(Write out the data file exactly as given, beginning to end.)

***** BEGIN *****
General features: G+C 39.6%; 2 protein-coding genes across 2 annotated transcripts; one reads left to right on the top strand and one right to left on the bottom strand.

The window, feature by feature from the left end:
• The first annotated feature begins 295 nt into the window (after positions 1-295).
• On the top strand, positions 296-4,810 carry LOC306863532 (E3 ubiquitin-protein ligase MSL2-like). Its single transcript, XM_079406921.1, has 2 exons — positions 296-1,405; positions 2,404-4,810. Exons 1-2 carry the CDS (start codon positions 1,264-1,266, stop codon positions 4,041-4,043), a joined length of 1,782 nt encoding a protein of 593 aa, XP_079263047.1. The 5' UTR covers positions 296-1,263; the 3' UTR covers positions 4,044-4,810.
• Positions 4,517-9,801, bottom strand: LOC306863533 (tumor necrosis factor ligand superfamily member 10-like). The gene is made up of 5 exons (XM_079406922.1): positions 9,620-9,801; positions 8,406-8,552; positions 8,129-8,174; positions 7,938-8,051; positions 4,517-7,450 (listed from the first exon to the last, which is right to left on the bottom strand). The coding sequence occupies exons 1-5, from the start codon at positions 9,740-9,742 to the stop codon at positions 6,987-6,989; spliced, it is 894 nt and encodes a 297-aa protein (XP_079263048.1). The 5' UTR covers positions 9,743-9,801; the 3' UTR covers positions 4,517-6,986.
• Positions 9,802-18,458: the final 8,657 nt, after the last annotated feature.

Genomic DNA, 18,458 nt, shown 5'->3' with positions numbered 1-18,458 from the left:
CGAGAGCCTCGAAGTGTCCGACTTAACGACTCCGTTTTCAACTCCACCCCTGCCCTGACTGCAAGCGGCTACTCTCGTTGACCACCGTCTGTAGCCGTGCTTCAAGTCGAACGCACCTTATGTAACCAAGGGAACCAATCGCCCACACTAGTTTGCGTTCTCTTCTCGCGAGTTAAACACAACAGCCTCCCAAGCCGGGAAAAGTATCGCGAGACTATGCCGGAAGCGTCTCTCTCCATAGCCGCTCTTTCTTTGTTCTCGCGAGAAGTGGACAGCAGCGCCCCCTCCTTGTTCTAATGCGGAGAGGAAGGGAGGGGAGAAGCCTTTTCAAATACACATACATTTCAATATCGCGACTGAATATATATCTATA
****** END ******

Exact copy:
General features: G+C 39.6%; 2 protein-coding genes across 2 annotated transcripts; one reads left to right on the top strand and one right to left on the bottom strand.

The window, feature by feature from the left end:
• The first annotated feature begins 295 nt into the window (after positions 1-295).
• On the top strand, positions 296-4,810 carry LOC306863532 (E3 ubiquitin-protein ligase MSL2-like). Its single transcript, XM_079406921.1, has 2 exons — positions 296-1,405; positions 2,404-4,810. Exons 1-2 carry the CDS (start codon positions 1,264-1,266, stop codon positions 4,041-4,043), a joined length of 1,782 nt encoding a protein of 593 aa, XP_079263047.1. The 5' UTR covers positions 296-1,263; the 3' UTR covers positions 4,044-4,810.
• Positions 4,517-9,801, bottom strand: LOC306863533 (tumor necrosis factor ligand superfamily member 10-like). The gene is made up of 5 exons (XM_079406922.1): positions 9,620-9,801; positions 8,406-8,552; positions 8,129-8,174; positions 7,938-8,051; positions 4,517-7,450 (listed from the first exon to the last, which is right to left on the bottom strand). The coding sequence occupies exons 1-5, from the start codon at positions 9,740-9,742 to the stop codon at positions 6,987-6,989; spliced, it is 894 nt and encodes a 297-aa protein (XP_079263048.1). The 5' UTR covers positions 9,743-9,801; the 3' UTR covers positions 4,517-6,986.
• Positions 9,802-18,458: the final 8,657 nt, after the last annotated feature.

Genomic DNA, 18,458 nt, shown 5'->3' with positions numbered 1-18,458 from the left:
CGAGAGCCTCGAAGTGTCCGACTTAACGACTCCGTTTTCAACTCCACCCCTGCCCTGACTGCAAGCGGCTACTCTCGTTGACCACCGTCTGTAGCCGTGCTTCAAGTCGAACGCACCTTATGTAACCAAGGGAACCAATCGCCCACACTAGTTTGCGTTCTCTTCTCGCGAGTTAAACACAACAGCCTCCCAAGCCGGGAAAAGTATCGCGAGACTATGCCGGAAGCGTCTCTCTCCATAGCCGCTCTTTCTTTGTTCTCGCGAGAAGTGGACAGCAGCGCCCCCTCCTTGTTCTAATGCGGAGAGGAAGGGAGGGGAGAAGCCTTTTCAAATACACATACATTTCAATATCGCGACTGAATATATATCTATA